Health services provider or provider: For these rules means any person, firm, corporation, partnership, association, agency, institution, or other legal entity providing any kind of services related to the treatment of an industrially injured worker. It includes, but is not limited to, hospitals, medical doctors, dentists, chiropractors, vocational rehabilitation counselors, osteopathic physicians, pharmacists, podiatrists, physical therapists, occupational therapists, massage therapists, psychologists, naturopathic physicians, and durable medical equipment dealers.
Home nursing: Those nursing services that are proper and necessary to maintain the worker in his or her residence. These services must be provided through an agency licensed, certified or registered to provide home care, home health or hospice services. Refer to WAC 296-20-091 for more information.
Independent or separate procedure: Certain of the fee schedule's listed procedures are commonly carried out as an integral part of a total service, and as such do not warrant a separate charge. When such a procedure is carried out as a separate entity, not immediately related to other services, the indicated value for "independent procedure" is applicable.
Initial prescription drugs: Any drug prescribed for an alleged industrial injury or occupational disease during the initial visit.
Initial visit: The first visit to a health care provider during which the Report of Industrial Injury or Occupational Disease is completed and the worker files a claim for workers compensation.
Medical aid rules: The Washington Administrative Codes (WACs) that contain the administrative rules for medical and other services rendered to workers.
Modified work status: The worker is not able to return to their previous work, but is physically capable of carrying out work of a lighter nature. Workers should be urged to return to modified work as soon as reasonable as such work is frequently beneficial for body conditioning and regaining self confidence.
Under RCW 51.32.090, when the employer has modified work available for the worker, the employer must furnish the doctor and the worker with a statement describing the available work in terms that will enable the doctor to relate the physical activities of the job to the worker's physical limitations and capabilities. The doctor shall then determine whether the worker is physically able to perform the work described. The employer may not increase the physical requirements of the job without requesting the opinion of the doctor as to the worker's ability to perform such additional work. If after a trial period of reemployment the worker is unable to continue with such work, the worker's time loss compensation will be resumed upon certification by the attending doctor.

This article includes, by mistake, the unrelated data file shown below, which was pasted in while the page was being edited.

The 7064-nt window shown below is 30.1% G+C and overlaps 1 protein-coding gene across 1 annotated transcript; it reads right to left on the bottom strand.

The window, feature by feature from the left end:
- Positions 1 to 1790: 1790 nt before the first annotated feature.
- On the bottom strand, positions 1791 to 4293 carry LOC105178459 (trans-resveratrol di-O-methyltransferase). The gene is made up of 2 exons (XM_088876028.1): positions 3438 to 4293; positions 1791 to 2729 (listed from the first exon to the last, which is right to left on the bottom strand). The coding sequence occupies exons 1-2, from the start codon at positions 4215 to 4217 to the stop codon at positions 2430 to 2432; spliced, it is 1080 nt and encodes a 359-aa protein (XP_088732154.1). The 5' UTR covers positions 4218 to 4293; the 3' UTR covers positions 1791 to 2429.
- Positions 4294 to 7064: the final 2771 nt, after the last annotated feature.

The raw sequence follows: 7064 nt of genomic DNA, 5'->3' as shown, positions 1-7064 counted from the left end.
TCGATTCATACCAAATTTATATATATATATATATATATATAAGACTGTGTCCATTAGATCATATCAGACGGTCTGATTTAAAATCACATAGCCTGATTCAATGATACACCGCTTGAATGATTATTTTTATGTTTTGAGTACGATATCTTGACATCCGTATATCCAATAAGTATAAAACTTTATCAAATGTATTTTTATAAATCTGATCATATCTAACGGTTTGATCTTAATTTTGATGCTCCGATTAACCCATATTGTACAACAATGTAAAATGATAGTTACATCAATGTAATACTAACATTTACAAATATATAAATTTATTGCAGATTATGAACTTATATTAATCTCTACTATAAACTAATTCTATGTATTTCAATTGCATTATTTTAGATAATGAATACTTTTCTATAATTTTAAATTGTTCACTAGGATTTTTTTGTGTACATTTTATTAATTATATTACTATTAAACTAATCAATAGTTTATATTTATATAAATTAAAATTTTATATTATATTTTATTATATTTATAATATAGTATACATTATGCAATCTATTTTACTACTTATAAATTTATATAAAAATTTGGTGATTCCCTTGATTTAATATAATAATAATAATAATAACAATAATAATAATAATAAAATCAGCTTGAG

If the employer has no modified work available, the department should be notified immediately, so vocational assessment can be conducted to determine whether the worker will require assistance in returning to work.
Nonemergent (elective) hospital admission: Placement of the worker in an acute care hospital for medical treatment of an accepted condition which may be safely scheduled in advance without jeopardizing the worker's health or treatment outcome.
Physician or attending physician (AP): For these rules, means any person licensed to perform one or more of the following professions: Medicine and surgery; or osteopathic medicine and surgery. An AP is a treating physician.
Practitioner or licensed health care provider: For these rules, means any person defined as a "doctor" under these rules, or licensed to practice one or more of the following professions: Audiology; physical therapy; occupational therapy; pharmacy; prosthetics; orthotics; psychology; nursing; advanced registered nurse practitioners (ARNPs); certified medical physician assistants or osteopathic physician assistants; and massage therapy.
Preferred drug list: The list of drugs selected by the appointing authority to be used by applicable state agencies as the basis for the purchase of drugs in state purchased health care programs.
Proper and necessary:
(1) The department or self-insurer pays for proper and necessary health care services that are related to the diagnosis and treatment of an accepted condition.
(2) Under the Industrial Insurance Act, "proper and necessary" refers to those health care services which are:
(a) Reflective of accepted standards of good practice, within the scope of practice of the provider's license or certification;
(b) Curative or rehabilitative. Care must be of a type to cure the effects of a work-related injury or illness, or it must be rehabilitative. Curative treatment produces permanent changes, which eliminate or lessen the clinical effects of an accepted condition. Rehabilitative treatment allows an injured or ill worker to regain functional activity in the presence of an interfering accepted condition. Curative and rehabilitative care produce long-term changes;